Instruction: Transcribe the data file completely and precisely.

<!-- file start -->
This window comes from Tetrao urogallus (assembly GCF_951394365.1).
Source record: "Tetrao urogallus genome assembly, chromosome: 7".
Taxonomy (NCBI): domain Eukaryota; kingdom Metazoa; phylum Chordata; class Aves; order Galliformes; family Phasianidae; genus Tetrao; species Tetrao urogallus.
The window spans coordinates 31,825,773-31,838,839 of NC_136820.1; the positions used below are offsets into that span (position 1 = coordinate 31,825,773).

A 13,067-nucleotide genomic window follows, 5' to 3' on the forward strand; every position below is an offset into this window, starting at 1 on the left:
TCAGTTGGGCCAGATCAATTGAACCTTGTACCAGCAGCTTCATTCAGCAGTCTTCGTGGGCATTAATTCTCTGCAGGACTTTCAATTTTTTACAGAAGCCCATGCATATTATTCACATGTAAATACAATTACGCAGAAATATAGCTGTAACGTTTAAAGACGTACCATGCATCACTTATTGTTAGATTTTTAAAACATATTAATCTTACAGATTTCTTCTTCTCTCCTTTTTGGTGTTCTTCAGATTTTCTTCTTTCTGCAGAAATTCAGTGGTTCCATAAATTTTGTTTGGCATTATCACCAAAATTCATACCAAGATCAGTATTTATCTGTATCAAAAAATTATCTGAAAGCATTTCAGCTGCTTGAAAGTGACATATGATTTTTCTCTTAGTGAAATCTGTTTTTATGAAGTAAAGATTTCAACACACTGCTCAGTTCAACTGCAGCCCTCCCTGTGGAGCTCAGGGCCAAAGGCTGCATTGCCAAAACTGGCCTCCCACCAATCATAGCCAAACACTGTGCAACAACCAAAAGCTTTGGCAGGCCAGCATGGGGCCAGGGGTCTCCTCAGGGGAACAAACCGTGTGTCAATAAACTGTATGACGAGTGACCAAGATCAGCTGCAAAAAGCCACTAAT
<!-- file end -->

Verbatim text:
This window comes from Tetrao urogallus (assembly GCF_951394365.1).
Source record: "Tetrao urogallus genome assembly, chromosome: 7".
Taxonomy (NCBI): domain Eukaryota; kingdom Metazoa; phylum Chordata; class Aves; order Galliformes; family Phasianidae; genus Tetrao; species Tetrao urogallus.
The window spans coordinates 31,825,773-31,838,839 of NC_136820.1; the positions used below are offsets into that span (position 1 = coordinate 31,825,773).

A 13,067-nucleotide genomic window follows, 5' to 3' on the forward strand; every position below is an offset into this window, starting at 1 on the left:
TCAGTTGGGCCAGATCAATTGAACCTTGTACCAGCAGCTTCATTCAGCAGTCTTCGTGGGCATTAATTCTCTGCAGGACTTTCAATTTTTTACAGAAGCCCATGCATATTATTCACATGTAAATACAATTACGCAGAAATATAGCTGTAACGTTTAAAGACGTACCATGCATCACTTATTGTTAGATTTTTAAAACATATTAATCTTACAGATTTCTTCTTCTCTCCTTTTTGGTGTTCTTCAGATTTTCTTCTTTCTGCAGAAATTCAGTGGTTCCATAAATTTTGTTTGGCATTATCACCAAAATTCATACCAAGATCAGTATTTATCTGTATCAAAAAATTATCTGAAAGCATTTCAGCTGCTTGAAAGTGACATATGATTTTTCTCTTAGTGAAATCTGTTTTTATGAAGTAAAGATTTCAACACACTGCTCAGTTCAACTGCAGCCCTCCCTGTGGAGCTCAGGGCCAAAGGCTGCATTGCCAAAACTGGCCTCCCACCAATCATAGCCAAACACTGTGCAACAACCAAAAGCTTTGGCAGGCCAGCATGGGGCCAGGGGTCTCCTCAGGGGAACAAACCGTGTGTCAATAAACTGTATGACGAGTGACCAAGATCAGCTGCAAAAAGCCACTAAT